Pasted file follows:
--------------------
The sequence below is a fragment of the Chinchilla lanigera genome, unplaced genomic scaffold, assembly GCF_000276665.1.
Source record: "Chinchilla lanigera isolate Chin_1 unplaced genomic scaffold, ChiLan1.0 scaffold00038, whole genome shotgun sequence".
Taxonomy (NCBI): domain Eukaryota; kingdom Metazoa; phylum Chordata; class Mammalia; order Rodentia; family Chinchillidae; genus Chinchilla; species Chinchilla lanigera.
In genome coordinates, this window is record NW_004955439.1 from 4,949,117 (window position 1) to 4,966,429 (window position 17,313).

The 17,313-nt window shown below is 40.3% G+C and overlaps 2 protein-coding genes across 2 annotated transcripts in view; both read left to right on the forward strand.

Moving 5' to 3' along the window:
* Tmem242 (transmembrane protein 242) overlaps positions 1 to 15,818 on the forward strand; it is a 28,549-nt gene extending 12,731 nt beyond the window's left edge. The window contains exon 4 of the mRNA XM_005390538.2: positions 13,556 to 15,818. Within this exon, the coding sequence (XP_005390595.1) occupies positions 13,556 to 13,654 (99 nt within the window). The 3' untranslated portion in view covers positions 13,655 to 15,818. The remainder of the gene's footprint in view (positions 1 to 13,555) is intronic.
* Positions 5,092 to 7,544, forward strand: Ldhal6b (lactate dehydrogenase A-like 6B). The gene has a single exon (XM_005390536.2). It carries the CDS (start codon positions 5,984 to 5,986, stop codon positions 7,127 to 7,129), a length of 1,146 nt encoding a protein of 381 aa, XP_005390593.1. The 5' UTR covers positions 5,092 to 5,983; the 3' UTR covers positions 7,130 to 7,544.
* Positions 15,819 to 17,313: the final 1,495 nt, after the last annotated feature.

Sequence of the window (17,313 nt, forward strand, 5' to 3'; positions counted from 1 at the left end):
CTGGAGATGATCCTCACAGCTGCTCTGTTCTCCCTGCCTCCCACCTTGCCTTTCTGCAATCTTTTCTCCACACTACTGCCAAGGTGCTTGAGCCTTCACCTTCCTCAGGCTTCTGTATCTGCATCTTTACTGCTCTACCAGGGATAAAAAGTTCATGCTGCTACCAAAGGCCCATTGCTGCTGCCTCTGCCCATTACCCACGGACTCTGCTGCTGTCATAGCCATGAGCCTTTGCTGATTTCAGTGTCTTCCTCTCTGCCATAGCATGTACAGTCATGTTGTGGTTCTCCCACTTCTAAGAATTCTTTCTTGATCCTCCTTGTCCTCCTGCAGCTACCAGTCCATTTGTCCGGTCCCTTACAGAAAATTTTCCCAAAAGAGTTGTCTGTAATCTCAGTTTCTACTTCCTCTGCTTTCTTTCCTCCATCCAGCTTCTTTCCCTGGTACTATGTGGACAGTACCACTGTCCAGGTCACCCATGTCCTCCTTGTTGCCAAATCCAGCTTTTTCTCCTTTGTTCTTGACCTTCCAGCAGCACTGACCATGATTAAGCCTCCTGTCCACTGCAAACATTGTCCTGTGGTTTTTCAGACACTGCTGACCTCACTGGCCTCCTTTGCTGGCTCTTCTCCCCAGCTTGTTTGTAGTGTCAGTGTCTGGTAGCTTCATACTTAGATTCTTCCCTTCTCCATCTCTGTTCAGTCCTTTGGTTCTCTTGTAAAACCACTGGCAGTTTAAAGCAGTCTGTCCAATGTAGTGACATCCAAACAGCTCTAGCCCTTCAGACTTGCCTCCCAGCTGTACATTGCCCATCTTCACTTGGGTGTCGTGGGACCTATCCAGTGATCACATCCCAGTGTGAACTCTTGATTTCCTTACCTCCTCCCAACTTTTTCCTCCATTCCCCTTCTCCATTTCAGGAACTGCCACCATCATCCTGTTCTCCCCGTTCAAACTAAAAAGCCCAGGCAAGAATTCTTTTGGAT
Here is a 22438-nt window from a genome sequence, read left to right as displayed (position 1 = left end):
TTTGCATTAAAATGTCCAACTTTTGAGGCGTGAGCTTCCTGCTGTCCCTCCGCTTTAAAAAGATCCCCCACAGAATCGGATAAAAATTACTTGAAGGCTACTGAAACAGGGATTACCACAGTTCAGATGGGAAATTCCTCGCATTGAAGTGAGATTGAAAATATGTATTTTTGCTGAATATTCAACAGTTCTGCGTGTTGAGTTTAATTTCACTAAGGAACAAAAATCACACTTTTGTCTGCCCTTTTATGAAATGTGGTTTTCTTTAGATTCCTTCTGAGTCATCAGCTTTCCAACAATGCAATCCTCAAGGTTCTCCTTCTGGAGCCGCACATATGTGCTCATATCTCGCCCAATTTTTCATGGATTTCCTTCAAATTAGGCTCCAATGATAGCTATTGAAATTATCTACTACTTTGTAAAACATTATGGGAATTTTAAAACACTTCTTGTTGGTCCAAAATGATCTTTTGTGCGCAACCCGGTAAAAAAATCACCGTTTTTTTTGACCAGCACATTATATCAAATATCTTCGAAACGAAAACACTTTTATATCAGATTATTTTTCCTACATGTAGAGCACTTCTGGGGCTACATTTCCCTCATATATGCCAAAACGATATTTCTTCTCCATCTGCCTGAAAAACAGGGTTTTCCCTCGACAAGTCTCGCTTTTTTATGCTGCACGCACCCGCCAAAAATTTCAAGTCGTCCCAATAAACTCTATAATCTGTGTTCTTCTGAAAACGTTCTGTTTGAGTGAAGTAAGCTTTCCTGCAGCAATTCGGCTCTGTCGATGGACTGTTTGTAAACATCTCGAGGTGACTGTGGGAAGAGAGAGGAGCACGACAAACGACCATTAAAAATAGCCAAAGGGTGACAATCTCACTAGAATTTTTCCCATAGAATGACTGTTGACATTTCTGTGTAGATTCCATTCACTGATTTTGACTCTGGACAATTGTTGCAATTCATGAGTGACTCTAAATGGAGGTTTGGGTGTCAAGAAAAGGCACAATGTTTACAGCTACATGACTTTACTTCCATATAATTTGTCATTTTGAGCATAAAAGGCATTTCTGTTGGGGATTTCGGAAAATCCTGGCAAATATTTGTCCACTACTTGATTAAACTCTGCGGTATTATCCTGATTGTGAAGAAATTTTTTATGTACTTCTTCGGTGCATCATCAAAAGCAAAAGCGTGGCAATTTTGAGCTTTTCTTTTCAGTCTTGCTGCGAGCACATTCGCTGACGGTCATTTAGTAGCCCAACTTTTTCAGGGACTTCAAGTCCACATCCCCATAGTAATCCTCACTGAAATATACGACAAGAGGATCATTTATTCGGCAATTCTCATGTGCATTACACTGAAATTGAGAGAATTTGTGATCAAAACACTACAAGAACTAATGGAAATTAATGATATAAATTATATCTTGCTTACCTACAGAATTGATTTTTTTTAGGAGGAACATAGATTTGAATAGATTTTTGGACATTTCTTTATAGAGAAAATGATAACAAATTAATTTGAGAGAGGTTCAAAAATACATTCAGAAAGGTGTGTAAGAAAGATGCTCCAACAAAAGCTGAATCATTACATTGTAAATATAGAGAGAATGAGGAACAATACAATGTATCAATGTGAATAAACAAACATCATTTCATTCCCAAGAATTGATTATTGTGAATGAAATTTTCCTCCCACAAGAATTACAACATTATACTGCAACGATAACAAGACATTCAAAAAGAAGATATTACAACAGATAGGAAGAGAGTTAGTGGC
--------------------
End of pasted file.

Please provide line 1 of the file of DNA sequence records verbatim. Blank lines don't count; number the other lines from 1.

The sequence below is a fragment of the Chinchilla lanigera genome, unplaced genomic scaffold, assembly GCF_000276665.1.